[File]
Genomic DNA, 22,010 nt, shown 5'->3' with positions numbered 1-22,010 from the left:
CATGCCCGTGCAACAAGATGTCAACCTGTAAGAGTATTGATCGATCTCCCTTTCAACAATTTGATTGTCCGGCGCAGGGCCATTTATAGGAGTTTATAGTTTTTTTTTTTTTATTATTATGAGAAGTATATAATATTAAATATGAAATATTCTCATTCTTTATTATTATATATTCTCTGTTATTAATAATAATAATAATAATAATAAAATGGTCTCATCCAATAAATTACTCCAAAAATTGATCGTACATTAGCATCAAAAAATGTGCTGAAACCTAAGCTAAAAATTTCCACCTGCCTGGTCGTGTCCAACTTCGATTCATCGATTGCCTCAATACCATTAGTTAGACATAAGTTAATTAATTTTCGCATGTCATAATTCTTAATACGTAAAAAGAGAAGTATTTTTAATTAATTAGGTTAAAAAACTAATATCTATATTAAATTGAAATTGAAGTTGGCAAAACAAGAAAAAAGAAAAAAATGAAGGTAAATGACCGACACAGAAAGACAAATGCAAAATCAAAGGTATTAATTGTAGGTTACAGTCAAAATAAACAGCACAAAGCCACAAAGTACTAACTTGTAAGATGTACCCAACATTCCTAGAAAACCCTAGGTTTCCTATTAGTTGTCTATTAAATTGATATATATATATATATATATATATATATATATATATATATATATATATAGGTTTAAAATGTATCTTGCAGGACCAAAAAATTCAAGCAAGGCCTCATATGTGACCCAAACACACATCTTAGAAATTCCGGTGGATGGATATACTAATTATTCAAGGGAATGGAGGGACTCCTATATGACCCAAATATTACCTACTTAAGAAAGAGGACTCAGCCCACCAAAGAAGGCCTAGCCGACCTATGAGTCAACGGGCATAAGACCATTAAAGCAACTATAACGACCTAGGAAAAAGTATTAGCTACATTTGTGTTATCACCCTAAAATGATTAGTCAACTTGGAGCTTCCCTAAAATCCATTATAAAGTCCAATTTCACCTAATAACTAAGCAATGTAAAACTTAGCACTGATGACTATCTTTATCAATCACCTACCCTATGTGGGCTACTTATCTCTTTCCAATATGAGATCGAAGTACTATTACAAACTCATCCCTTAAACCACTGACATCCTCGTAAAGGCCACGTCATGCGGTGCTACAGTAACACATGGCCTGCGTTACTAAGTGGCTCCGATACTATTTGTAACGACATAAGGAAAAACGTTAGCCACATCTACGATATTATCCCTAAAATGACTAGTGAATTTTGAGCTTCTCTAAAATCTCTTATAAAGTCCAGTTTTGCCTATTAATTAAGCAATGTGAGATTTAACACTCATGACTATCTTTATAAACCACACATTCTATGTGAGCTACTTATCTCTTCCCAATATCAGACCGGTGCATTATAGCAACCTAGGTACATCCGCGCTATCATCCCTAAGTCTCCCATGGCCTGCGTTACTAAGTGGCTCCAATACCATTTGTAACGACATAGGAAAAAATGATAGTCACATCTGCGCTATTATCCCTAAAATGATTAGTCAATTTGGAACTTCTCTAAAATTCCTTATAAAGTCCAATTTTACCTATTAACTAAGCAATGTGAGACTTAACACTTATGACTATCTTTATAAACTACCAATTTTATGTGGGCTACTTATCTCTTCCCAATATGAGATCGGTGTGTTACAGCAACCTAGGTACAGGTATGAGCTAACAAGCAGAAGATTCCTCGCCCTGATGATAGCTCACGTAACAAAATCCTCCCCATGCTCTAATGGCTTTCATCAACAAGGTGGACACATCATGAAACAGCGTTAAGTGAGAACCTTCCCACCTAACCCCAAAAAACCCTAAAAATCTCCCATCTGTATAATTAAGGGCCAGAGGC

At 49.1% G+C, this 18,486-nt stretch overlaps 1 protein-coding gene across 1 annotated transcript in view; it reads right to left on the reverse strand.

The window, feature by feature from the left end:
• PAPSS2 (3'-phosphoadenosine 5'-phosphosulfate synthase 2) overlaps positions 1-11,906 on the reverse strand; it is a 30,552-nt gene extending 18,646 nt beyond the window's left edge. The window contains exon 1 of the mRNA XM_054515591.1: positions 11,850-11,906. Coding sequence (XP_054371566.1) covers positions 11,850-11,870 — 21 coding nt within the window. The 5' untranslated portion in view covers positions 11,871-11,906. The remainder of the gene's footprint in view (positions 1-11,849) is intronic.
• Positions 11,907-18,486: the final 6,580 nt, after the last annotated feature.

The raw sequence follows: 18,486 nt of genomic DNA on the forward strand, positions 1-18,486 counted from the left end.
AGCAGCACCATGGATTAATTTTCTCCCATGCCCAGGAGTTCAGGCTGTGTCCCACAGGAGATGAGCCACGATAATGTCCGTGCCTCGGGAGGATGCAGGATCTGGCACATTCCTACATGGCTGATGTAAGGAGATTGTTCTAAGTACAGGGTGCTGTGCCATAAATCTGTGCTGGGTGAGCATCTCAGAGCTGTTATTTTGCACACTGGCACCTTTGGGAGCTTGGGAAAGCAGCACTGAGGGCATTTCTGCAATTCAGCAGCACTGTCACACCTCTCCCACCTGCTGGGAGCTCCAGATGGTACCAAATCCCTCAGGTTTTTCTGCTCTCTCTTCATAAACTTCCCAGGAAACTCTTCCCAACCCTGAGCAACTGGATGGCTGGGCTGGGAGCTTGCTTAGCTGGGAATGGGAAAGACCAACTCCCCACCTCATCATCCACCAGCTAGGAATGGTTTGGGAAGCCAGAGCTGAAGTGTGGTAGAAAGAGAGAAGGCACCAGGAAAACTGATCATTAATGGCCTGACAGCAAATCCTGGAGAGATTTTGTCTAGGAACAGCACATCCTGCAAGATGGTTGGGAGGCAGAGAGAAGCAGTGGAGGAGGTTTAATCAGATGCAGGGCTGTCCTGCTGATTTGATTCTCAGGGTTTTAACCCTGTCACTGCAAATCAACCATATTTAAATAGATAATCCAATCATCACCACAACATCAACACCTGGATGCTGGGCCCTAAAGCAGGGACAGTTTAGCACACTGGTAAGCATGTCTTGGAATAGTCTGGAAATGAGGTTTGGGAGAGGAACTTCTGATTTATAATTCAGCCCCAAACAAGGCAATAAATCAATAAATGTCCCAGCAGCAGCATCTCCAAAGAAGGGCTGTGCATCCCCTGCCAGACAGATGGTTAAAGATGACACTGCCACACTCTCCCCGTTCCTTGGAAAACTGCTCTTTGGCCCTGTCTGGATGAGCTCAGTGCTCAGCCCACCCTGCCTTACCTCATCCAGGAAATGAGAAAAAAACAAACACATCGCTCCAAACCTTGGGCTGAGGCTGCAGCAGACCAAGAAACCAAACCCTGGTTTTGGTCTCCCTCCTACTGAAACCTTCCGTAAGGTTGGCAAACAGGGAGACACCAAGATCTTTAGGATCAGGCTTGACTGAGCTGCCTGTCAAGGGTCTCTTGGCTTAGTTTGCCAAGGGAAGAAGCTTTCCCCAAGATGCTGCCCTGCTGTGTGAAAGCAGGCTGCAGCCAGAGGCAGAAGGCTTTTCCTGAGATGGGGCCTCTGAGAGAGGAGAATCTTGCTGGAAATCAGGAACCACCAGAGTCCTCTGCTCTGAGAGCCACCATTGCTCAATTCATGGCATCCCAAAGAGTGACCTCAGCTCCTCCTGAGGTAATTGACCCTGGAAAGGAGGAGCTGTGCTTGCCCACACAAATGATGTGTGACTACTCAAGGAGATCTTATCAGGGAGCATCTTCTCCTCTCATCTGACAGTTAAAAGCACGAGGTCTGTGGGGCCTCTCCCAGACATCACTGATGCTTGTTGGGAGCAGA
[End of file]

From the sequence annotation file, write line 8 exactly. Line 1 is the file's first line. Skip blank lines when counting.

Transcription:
AGCAGCACCATGGATTAATTTTCTCCCATGCCCAGGAGTTCAGGCTGTGTCCCACAGGAGATGAGCCACGATAATGTCCGTGCCTCGGGAGGATGCAGGATCTGGCACATTCCTACATGGCTGATGTAAGGAGATTGTTCTAAGTACAGGGTGCTGTGCCATAAATCTGTGCTGGGTGAGCATCTCAGAGCTGTTATTTTGCACACTGGCACCTTTGGGAGCTTGGGAAAGCAGCACTGAGGGCATTTCTGCAATTCAGCAGCACTGTCACACCTCTCCCACCTGCTGGGAGCTCCAGATGGTACCAAATCCCTCAGGTTTTTCTGCTCTCTCTTCATAAACTTCCCAGGAAACTCTTCCCAACCCTGAGCAACTGGATGGCTGGGCTGGGAGCTTGCTTAGCTGGGAATGGGAAAGACCAACTCCCCACCTCATCATCCACCAGCTAGGAATGGTTTGGGAAGCCAGAGCTGAAGTGTGGTAGAAAGAGAGAAGGCACCAGGAAAACTGATCATTAATGGCCTGACAGCAAATCCTGGAGAGATTTTGTCTAGGAACAGCACATCCTGCAAGATGGTTGGGAGGCAGAGAGAAGCAGTGGAGGAGGTTTAATCAGATGCAGGGCTGTCCTGCTGATTTGATTCTCAGGGTTTTAACCCTGTCACTGCAAATCAACCATATTTAAATAGATAATCCAATCATCACCACAACATCAACACCTGGATGCTGGGCCCTAAAGCAGGGACAGTTTAGCACACTGGTAAGCATGTCTTGGAATAGTCTGGAAATGAGGTTTGGGAGAGGAACTTCTGATTTATAATTCAGCCCCAAACAAGGCAATAAATCAATAAATGTCCCAGCAGCAGCATCTCCAAAGAAGGGCTGTGCATCCCCTGCCAGACAGATGGTTAAAGATGACACTGCCACACTCTCCCCGTTCCTTGGAAAACTGCTCTTTGGCCCTGTCTGGATGAGCTCAGTGCTCAGCCCACCCTGCCTTACCTCATCCAGGAAATGAGAAAAAAACAAACACATCGCTCCAAACCTTGGGCTGAGGCTGCAGCAGACCAAGAAACCAAACCCTGGTTTTGGTCTCCCTCCTACTGAAACCTTCCGTAAGGTTGGCAAACAGGGAGACACCAAGATCTTTAGGATCAGGCTTGACTGAGCTGCCTGTCAAGGGTCTCTTGGCTTAGTTTGCCAAGGGAAGAAGCTTTCCCCAAGATGCTGCCCTGCTGTGTGAAAGCAGGCTGCAGCCAGAGGCAGAAGGCTTTTCCTGAGATGGGGCCTCTGAGAGAGGAGAATCTTGCTGGAAATCAGGAACCACCAGAGTCCTCTGCTCTGAGAGCCACCATTGCTCAATTCATGGCATCCCAAAGAGTGACCTCAGCTCCTCCTGAGGTAATTGACCCTGGAAAGGAGGAGCTGTGCTTGCCCACACAAATGATGTGTGACTACTCAAGGAGATCTTATCAGGGAGCATCTTCTCCTCTCATCTGACAGTTAAAAGCACGAGGTCTGTGGGGCCTCTCCCAGACATCACTGATGCTTGTTGGGAGCAGA